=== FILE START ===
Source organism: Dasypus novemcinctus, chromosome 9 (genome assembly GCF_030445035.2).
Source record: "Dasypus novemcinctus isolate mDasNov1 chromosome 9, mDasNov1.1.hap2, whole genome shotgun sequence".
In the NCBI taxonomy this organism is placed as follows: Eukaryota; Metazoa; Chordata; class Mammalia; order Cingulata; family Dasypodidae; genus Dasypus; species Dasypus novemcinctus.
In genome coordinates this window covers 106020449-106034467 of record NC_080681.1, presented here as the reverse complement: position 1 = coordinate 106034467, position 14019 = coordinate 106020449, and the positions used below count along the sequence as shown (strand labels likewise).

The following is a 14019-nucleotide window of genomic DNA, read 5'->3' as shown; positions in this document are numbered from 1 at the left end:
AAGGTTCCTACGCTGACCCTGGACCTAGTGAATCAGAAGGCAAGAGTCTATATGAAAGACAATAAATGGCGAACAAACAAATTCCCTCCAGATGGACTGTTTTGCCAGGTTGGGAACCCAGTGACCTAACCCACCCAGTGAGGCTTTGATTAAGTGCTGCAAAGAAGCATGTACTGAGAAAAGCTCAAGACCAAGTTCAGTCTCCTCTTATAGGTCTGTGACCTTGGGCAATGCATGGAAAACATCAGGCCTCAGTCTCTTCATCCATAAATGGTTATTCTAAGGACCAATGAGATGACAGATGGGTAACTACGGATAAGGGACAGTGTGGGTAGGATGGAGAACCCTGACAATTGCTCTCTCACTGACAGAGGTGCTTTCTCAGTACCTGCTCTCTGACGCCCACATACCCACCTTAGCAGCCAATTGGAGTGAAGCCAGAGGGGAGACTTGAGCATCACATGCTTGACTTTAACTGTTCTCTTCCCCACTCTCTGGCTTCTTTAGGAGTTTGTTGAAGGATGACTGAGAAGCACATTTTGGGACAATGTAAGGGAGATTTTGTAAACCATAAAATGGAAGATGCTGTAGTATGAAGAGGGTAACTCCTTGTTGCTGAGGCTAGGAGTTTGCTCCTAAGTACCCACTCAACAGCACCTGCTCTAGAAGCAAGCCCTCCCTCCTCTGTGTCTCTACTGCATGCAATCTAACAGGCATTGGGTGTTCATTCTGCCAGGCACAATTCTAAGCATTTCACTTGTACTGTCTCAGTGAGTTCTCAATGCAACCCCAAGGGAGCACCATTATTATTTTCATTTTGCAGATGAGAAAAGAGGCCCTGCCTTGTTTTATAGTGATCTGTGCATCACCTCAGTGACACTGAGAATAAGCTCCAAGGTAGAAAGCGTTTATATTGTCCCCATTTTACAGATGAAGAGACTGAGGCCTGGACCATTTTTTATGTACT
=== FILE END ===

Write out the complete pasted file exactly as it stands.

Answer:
Source organism: Dasypus novemcinctus, chromosome 9 (genome assembly GCF_030445035.2).
Source record: "Dasypus novemcinctus isolate mDasNov1 chromosome 9, mDasNov1.1.hap2, whole genome shotgun sequence".
In the NCBI taxonomy this organism is placed as follows: Eukaryota; Metazoa; Chordata; class Mammalia; order Cingulata; family Dasypodidae; genus Dasypus; species Dasypus novemcinctus.
In genome coordinates this window covers 106020449-106034467 of record NC_080681.1, presented here as the reverse complement: position 1 = coordinate 106034467, position 14019 = coordinate 106020449, and the positions used below count along the sequence as shown (strand labels likewise).

The following is a 14019-nucleotide window of genomic DNA, read 5'->3' as shown; positions in this document are numbered from 1 at the left end:
AAGGTTCCTACGCTGACCCTGGACCTAGTGAATCAGAAGGCAAGAGTCTATATGAAAGACAATAAATGGCGAACAAACAAATTCCCTCCAGATGGACTGTTTTGCCAGGTTGGGAACCCAGTGACCTAACCCACCCAGTGAGGCTTTGATTAAGTGCTGCAAAGAAGCATGTACTGAGAAAAGCTCAAGACCAAGTTCAGTCTCCTCTTATAGGTCTGTGACCTTGGGCAATGCATGGAAAACATCAGGCCTCAGTCTCTTCATCCATAAATGGTTATTCTAAGGACCAATGAGATGACAGATGGGTAACTACGGATAAGGGACAGTGTGGGTAGGATGGAGAACCCTGACAATTGCTCTCTCACTGACAGAGGTGCTTTCTCAGTACCTGCTCTCTGACGCCCACATACCCACCTTAGCAGCCAATTGGAGTGAAGCCAGAGGGGAGACTTGAGCATCACATGCTTGACTTTAACTGTTCTCTTCCCCACTCTCTGGCTTCTTTAGGAGTTTGTTGAAGGATGACTGAGAAGCACATTTTGGGACAATGTAAGGGAGATTTTGTAAACCATAAAATGGAAGATGCTGTAGTATGAAGAGGGTAACTCCTTGTTGCTGAGGCTAGGAGTTTGCTCCTAAGTACCCACTCAACAGCACCTGCTCTAGAAGCAAGCCCTCCCTCCTCTGTGTCTCTACTGCATGCAATCTAACAGGCATTGGGTGTTCATTCTGCCAGGCACAATTCTAAGCATTTCACTTGTACTGTCTCAGTGAGTTCTCAATGCAACCCCAAGGGAGCACCATTATTATTTTCATTTTGCAGATGAGAAAAGAGGCCCTGCCTTGTTTTATAGTGATCTGTGCATCACCTCAGTGACACTGAGAATAAGCTCCAAGGTAGAAAGCGTTTATATTGTCCCCATTTTACAGATGAAGAGACTGAGGCCTGGACCATTTTTTATGTACT